Northlanders should be prepared for all sorts of weather this week, with a mix of temperatures and conditions kicking off the school holidays.
The start of the week is set for strong winds and a weather warning, which will be followed by a couple of fine days and topped off with more strong winds and rain by the end of the week.
MetService meteorologist Kathryn Hodge said the windy days Northland has just had are set to continue.
A strong wind watch is in place for six hours on Monday, from 3pm to 9pm, with gusts of up to 90km/h expected in exposed places throughout the region, she said.
“Everyone will see strong southwesterlies, especially those in the west.
“During Tuesday and into Wednesday those winds are set to ease, with a ridge of high pressure moving across the country.
“That’s going to bring much more settled weather, with lighter winds and more fine weather.”
However, another approaching weather system could bring strong winds and rain from Friday onwards, Hodge said.
“On Friday, strong winds and rain are more from the north to northwest.
“Southwesterlies make things a lot colder, so I imagine the temperatures will tend [towards being] warm, but unfortunately won’t come with any sun.”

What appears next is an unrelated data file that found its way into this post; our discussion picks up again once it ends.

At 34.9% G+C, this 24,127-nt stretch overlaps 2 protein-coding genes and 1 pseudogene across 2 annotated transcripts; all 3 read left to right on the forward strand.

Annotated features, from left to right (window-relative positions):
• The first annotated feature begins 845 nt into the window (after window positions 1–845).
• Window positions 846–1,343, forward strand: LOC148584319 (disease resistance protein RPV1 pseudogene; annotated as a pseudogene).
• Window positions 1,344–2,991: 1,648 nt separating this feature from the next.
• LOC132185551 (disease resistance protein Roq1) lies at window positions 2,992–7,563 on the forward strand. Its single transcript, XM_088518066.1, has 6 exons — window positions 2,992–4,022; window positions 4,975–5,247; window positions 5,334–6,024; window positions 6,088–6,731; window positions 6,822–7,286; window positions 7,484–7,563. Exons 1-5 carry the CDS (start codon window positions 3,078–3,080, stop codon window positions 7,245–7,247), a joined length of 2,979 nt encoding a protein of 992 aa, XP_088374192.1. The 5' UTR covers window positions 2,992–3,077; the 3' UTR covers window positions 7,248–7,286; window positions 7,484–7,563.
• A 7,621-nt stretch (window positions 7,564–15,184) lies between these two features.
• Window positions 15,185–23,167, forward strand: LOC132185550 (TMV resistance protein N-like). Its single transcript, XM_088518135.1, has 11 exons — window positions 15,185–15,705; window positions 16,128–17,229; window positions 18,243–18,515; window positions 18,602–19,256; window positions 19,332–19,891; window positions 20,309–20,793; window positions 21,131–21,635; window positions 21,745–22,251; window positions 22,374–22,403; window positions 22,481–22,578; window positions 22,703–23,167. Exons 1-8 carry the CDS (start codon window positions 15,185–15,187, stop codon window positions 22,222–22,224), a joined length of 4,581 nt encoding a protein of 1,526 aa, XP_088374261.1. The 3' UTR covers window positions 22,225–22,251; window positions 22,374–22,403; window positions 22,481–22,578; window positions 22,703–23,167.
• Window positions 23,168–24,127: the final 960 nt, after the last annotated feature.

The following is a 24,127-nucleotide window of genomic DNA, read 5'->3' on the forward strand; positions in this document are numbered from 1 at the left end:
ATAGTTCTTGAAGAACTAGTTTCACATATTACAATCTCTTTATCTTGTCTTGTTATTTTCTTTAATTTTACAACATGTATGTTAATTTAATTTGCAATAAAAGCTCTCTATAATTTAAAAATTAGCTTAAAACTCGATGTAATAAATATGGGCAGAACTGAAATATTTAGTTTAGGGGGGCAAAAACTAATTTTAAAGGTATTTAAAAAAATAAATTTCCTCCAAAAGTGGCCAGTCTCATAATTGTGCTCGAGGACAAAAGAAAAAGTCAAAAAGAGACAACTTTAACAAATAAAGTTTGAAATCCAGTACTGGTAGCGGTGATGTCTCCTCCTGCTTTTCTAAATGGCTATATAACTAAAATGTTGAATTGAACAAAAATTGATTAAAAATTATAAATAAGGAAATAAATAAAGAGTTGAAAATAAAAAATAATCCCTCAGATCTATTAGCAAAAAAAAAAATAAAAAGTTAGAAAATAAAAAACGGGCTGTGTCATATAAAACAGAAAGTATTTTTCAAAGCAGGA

After three years of La Niña’s warm and wet weather patterns - causing atmospheric rivers, ex-tropical cyclones, floods, droughts, record temperatures, high humidity and multiple marine heatwaves - the National Institute of Water and Atmospheric Research (Niwa) said Kiwis can expect to finally feel El Niño’s influence over the coming months.
This will mean colder south and southwesterly winds across much of the country and average amounts of rainfall for the eastern regions of the North Island.
During late winter, spring and summer, southwesterly-to-westerly winds may become more prominent with the El Niño weather pattern.
This increases the chance for drier-than-normal conditions.
El Niño has been associated with historically significant droughts in New Zealand, such as in 1972-73, 1982-83, 1997-98 and 2009-10, but it doesn’t always bring one.